Every angler is individually very good, we put lots of effort into every team match, we speak a lot – we’re always on the phone to each other talking about what’s happening with fishing at that time.
But I think the one thing that makes the biggest difference is that we all are very thorough with our preparation every box is ticked we leave nothing to chance.
What are the next achievements Dorking have their eyes on?
We have got a mad two of couple of weekends coming up, the Division One National (full report in next Angler’s Mail magazine) followed by the Evesham Festival (event details here).
What do you think of the “state” of team match fishing in the UK at the moment?
I think team fishing is dieing a touch, simply because of the cost of everything, team fishing is very expensive and the state of the economy isn’t good.
But I think the introduction of the England Feeder (team) is a step in the right direction for team fishing, it has opened up international team fishing to a much wider range of anglers.
It’s very important that companies such as Preston Innovations keep supporting team events such as the Division 1 National top 10 qualifier, or team fishing really will die to death.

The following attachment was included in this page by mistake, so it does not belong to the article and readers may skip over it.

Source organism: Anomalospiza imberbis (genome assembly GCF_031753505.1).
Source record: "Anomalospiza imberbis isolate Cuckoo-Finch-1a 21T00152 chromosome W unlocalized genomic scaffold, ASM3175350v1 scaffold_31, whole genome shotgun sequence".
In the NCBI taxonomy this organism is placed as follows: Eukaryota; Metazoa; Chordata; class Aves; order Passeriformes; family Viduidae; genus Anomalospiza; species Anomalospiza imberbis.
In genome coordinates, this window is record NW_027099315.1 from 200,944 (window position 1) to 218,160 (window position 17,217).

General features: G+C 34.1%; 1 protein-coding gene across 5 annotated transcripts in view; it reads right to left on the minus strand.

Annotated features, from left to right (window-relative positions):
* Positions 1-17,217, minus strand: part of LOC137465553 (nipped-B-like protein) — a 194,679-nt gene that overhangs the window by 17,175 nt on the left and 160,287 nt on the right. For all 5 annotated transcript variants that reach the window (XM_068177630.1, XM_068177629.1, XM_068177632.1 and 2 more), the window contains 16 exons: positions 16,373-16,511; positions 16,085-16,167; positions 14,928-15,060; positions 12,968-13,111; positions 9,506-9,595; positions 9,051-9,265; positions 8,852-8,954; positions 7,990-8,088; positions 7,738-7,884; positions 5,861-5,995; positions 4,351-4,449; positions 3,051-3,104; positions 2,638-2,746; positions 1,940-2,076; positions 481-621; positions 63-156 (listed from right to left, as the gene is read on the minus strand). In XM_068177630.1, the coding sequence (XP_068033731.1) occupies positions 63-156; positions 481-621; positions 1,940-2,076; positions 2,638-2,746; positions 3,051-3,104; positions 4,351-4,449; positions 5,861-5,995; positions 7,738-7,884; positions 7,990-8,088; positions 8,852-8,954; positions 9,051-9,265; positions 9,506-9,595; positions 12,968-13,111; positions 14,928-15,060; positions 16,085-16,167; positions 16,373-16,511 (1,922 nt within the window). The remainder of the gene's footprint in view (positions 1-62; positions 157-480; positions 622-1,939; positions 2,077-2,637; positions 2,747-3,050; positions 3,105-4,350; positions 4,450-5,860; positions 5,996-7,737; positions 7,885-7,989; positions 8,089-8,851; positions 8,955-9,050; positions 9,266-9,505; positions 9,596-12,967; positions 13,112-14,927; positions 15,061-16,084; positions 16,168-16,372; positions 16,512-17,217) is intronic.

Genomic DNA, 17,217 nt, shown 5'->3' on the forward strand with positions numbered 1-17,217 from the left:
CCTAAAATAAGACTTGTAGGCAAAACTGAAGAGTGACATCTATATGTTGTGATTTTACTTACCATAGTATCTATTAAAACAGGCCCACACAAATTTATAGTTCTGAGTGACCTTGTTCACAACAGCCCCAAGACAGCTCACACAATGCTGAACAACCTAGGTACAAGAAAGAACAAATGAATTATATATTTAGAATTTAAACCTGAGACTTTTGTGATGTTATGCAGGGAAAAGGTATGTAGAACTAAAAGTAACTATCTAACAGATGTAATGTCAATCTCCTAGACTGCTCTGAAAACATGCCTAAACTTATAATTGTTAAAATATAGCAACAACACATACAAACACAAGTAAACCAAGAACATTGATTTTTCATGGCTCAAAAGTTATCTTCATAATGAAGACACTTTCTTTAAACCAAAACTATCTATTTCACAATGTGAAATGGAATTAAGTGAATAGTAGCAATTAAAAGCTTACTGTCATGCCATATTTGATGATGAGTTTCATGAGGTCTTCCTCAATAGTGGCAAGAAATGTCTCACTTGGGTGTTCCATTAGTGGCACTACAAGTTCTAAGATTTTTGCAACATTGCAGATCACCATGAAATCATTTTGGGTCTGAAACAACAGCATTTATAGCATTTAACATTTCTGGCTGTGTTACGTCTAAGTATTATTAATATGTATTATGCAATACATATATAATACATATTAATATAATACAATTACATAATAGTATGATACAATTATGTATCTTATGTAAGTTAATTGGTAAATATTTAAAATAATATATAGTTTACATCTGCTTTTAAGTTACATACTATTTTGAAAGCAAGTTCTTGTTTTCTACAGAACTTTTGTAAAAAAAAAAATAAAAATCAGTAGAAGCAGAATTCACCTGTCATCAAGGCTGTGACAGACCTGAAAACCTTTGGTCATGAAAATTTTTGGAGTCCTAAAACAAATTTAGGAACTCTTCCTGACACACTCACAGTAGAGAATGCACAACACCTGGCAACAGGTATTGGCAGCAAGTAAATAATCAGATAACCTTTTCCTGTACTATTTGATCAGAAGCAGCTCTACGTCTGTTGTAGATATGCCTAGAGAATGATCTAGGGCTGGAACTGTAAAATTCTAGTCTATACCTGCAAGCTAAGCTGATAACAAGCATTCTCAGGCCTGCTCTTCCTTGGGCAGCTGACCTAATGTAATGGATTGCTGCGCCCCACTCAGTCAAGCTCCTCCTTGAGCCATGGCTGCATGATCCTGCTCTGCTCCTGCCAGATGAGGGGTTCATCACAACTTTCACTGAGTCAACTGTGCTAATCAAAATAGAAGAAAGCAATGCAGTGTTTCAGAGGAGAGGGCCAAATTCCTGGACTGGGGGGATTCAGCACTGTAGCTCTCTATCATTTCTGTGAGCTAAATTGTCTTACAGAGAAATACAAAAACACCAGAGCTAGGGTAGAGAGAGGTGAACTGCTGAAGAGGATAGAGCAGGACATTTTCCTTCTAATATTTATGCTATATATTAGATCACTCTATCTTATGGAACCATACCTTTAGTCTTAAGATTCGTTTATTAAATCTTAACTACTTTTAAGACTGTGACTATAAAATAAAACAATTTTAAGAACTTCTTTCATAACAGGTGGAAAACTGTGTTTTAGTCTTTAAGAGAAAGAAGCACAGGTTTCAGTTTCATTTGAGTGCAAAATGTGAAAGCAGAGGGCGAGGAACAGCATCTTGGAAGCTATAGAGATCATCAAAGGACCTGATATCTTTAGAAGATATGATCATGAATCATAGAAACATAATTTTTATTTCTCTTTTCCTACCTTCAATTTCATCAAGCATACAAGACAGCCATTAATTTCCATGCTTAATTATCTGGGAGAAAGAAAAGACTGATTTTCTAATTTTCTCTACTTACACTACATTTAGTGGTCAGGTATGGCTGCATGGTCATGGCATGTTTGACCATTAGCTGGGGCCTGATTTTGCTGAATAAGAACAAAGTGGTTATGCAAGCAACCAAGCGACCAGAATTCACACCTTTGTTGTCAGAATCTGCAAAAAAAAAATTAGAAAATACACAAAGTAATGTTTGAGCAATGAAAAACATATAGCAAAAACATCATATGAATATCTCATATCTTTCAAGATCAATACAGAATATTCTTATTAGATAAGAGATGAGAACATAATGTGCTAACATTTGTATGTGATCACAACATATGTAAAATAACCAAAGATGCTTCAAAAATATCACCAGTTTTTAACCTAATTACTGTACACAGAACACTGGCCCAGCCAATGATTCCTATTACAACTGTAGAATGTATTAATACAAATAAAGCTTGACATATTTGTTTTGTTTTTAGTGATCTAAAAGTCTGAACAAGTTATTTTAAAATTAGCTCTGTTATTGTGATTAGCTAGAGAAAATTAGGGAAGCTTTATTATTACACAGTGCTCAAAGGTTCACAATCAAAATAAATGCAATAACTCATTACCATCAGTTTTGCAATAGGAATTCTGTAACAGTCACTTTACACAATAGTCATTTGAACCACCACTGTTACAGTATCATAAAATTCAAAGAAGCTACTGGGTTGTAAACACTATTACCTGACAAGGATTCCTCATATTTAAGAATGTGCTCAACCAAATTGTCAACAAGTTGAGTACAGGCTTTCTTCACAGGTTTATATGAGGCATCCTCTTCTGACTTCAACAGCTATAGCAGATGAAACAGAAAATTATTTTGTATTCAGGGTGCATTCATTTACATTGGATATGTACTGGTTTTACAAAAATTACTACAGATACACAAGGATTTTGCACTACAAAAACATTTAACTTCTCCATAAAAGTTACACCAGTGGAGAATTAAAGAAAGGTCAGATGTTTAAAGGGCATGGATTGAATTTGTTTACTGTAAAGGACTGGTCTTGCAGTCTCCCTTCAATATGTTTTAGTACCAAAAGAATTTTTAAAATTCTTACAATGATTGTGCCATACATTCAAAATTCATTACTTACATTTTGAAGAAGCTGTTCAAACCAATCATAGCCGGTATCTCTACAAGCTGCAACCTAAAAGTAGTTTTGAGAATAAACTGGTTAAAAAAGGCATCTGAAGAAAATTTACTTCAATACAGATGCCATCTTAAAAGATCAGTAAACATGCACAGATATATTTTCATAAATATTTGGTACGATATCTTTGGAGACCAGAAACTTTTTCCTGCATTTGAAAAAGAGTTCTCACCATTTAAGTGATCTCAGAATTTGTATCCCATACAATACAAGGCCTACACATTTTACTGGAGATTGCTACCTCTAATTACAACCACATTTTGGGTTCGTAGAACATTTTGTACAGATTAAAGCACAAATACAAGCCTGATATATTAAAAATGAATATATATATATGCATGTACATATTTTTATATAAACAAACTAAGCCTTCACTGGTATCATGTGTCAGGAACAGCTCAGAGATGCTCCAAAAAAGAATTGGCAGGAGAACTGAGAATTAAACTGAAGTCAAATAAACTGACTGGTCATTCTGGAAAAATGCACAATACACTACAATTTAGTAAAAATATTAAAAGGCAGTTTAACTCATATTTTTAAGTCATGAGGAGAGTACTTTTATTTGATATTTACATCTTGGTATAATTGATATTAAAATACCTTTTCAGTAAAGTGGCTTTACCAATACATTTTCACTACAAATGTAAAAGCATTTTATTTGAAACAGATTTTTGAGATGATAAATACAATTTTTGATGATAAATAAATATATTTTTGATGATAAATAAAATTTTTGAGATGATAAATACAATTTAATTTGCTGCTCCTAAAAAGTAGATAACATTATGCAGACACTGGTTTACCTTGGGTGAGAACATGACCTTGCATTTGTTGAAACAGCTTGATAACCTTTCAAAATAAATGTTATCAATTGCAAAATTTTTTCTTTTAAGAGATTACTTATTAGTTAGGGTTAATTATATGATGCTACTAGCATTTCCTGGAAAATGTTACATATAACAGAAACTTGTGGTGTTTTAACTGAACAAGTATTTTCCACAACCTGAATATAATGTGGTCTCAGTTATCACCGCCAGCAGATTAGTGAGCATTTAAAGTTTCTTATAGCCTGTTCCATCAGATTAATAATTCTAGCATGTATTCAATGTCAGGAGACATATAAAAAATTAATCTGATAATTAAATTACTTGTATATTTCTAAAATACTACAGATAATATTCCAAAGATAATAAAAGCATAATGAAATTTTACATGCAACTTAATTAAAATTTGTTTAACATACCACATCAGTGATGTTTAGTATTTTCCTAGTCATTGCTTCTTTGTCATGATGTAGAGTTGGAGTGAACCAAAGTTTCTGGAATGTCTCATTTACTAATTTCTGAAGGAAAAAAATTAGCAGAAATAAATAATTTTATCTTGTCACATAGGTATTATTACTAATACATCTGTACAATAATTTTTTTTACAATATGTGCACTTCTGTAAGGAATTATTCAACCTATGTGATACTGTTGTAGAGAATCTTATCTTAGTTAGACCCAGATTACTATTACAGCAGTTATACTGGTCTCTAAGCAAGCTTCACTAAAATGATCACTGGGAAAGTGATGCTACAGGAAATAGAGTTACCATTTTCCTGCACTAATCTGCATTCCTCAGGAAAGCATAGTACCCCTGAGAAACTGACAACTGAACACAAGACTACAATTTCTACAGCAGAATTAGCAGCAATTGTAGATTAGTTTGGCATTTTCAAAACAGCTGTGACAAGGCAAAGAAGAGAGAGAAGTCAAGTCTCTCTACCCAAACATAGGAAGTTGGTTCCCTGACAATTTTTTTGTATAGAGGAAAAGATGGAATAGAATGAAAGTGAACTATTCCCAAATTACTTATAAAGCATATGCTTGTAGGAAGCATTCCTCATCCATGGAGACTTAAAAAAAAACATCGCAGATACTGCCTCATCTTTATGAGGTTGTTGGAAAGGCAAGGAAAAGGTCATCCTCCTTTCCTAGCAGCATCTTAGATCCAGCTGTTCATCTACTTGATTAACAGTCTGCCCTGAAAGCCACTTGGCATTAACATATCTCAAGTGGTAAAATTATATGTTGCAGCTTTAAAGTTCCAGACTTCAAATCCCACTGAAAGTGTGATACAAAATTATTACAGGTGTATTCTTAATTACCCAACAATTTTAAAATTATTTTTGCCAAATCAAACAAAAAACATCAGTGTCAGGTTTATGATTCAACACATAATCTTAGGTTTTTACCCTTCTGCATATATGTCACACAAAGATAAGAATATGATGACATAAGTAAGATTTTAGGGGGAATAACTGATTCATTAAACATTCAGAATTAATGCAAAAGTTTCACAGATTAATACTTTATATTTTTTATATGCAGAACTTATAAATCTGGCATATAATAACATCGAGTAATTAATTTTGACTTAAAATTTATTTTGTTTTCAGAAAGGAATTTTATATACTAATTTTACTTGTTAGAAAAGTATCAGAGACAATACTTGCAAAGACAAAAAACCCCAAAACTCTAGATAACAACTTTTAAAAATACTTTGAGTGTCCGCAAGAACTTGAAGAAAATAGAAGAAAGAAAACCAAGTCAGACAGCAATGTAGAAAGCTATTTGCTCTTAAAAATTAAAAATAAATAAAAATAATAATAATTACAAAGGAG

It’s the poor pegs that win team matches, the good pegs take care of themselves, so if faced with a poor peg catch as much as you can and try to finish as high up your section as possible. Never give up because you’re not catching.
Thanks Callum (if you’re reading, mate) – a fascinating chat!
My final team fishing thoughts…
Talking to Callum it became pretty clear that Daiwa Dorking were a very close knit team, everything is discussed between themselves and nothing is left to chance, and of course they are all individually very very good anglers.
And when I first wrote this I was on my way to a World Championships in Holland, so didn’t manage to see whether or not Dorking had done any good on the Division One National – but as we all know now they did win it, and hats off to them.
The next week for me will be spent on the banks of the canal in Leeuwarden for the Ladies World Championships, and rooming with Mr Tommy Pickering all week will be an eye opener I’m sure. I’m sure I can pick his brains on feeder fishing in between mixing groundbait carrying tackle and bank-running all week!
So sorry for the short but sweet blog, and in between travelling I have been on the jungle drums trying to find out who would get this week’s Angler’s Mail performance of the week.
This week it has to go to Dave Brown of Maver Midlands who had a fantastic win on the Birmingham Fazeley Canal on the Dams and Locks Summer League with a massive 32 lb 13 oz … he was helped by a huge 20 lb common though! Still a great performance and a great bloke. Well done.